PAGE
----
F_GETOWN Value of descriptor owner.
F_GETSIG Value of signal sent when read or write becomes possible, or
zero for traditional SIGIO behaviour.
All other commands
On error, -1 is returned, and errno is set appropriately.
EACCES or EAGAIN
Operation is prohibited by locks held by other processes. Or,
operation is prohibited because the file has been memory-mapped
by another process.
EBADF fd is not an open file descriptor, or the command was F_SETLK or
F_SETLKW and the file descriptor open mode doesn't match with
the type of lock requested.
It was detected that the specified F_SETLKW command would cause
EFAULT lock is outside your accessible address space.
EINTR For F_SETLKW, the command was interrupted by a signal. For
F_GETLK and F_SETLK, the command was interrupted by a signal
before the lock was checked or acquired. Most likely when lock-
ing a remote file (e.g. locking over NFS), but can sometimes
locking protocol failed (e.g. locking over NFS).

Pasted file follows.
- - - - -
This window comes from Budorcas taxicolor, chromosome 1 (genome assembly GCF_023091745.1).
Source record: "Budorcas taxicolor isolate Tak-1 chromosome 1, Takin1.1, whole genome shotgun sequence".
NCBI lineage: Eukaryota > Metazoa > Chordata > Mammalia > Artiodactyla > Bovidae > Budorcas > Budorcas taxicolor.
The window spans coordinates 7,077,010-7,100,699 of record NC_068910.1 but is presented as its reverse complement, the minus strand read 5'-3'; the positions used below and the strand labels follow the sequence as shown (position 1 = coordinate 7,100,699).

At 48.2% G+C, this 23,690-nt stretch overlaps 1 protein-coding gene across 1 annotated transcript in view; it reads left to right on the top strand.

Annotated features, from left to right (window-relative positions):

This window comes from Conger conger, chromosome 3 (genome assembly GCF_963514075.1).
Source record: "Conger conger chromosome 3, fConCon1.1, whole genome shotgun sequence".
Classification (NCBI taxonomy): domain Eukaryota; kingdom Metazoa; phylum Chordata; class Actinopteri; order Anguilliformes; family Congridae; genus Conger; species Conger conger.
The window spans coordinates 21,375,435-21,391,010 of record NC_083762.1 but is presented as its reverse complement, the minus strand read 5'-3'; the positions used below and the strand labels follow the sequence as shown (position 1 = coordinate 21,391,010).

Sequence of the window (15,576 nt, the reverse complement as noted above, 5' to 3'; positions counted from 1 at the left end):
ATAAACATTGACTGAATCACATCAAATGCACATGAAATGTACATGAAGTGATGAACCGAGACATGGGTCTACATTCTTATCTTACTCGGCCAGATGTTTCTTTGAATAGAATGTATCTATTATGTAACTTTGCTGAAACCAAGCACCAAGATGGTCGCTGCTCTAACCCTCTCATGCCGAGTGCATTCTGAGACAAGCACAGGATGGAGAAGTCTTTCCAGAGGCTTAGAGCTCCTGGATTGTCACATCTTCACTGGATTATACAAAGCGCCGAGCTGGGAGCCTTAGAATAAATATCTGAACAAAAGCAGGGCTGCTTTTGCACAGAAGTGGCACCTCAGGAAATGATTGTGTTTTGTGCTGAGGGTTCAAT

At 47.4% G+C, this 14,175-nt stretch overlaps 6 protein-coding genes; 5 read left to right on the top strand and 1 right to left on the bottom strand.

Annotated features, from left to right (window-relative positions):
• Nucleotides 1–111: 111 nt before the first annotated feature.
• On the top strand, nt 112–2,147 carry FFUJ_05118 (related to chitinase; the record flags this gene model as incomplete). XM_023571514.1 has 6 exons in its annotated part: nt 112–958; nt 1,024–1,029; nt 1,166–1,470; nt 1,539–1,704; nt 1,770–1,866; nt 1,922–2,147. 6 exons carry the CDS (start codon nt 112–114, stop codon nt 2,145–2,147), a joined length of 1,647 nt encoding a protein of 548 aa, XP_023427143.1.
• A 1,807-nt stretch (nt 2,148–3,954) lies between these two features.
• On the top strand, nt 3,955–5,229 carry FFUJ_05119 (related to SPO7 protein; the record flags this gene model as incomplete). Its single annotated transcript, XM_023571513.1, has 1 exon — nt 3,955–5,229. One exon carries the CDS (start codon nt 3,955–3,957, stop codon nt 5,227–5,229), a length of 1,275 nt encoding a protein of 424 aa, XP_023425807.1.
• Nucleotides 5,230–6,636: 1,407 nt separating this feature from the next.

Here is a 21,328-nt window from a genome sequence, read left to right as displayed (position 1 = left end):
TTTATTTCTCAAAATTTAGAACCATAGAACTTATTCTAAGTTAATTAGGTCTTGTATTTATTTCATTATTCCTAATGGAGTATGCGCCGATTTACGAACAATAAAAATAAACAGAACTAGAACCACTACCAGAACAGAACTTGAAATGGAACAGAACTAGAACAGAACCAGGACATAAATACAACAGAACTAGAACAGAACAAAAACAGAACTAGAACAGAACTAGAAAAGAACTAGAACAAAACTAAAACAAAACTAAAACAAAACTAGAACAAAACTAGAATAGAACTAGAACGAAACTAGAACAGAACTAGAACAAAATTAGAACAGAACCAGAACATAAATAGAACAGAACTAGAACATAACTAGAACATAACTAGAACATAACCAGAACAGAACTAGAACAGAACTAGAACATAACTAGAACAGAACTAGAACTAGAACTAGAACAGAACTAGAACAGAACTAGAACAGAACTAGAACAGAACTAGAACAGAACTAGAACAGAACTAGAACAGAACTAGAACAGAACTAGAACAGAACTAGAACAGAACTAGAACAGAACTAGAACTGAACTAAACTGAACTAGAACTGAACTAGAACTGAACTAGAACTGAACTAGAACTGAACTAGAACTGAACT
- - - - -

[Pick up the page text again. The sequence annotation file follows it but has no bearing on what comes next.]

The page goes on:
EPERM Attempted to clear the O_APPEND flag on a file that has the
append-only attribute set.
The errors returned by dup2 are different from those returned by
Since kernel 2.0, there is no interaction between the types of lock
placed by flock(2) and fcntl(2).
POSIX 1003.1-2001 allows l_len to be negative. (And if it is, the
interval described by the lock covers bytes l_start+l_len up to and
including l_start-1.) However, for current kernels the Linux system
call returns EINVAL in this situation.
Several systems have more fields in struct flock such as e.g. l_sysid.
Clearly, l_pid alone is not going to be very useful if the process
holding the lock may live on a different machine.
SVr4, SVID, POSIX, X/OPEN, BSD 4.3. Only the operations F_DUPFD,
F_GETFD, F_SETFD, F_GETFL, F_SETFL, F_GETLK, F_SETLK and F_SETLKW are
specified in POSIX.1. F_GETOWN and F_SETOWN are BSDisms not supported
in SVr4; F_GETSIG and F_SETSIG are specific to Linux. F_NOTIFY,
F_GETLEASE, and F_SETLEASE are Linux specific. (Define the _GNU_SOURCE
macro before including <fcntl.h> to obtain these definitions.) The
flags legal for F_GETFL/F_SETFL are those supported by open(2) and vary
between these systems; O_APPEND, O_NONBLOCK, O_RDONLY, and O_RDWR are
specified in POSIX.1. SVr4 supports several other options and flags
not documented here.
SVr4 documents additional EIO, ENOLINK and EOVERFLOW error conditions.
dup2(2), flock(2), lockf(3), open(2), socket(2)
See also locks.txt, mandatory.txt, and dnotify.txt in
Linux-2.5.18 2002-04-24 fcntl(2)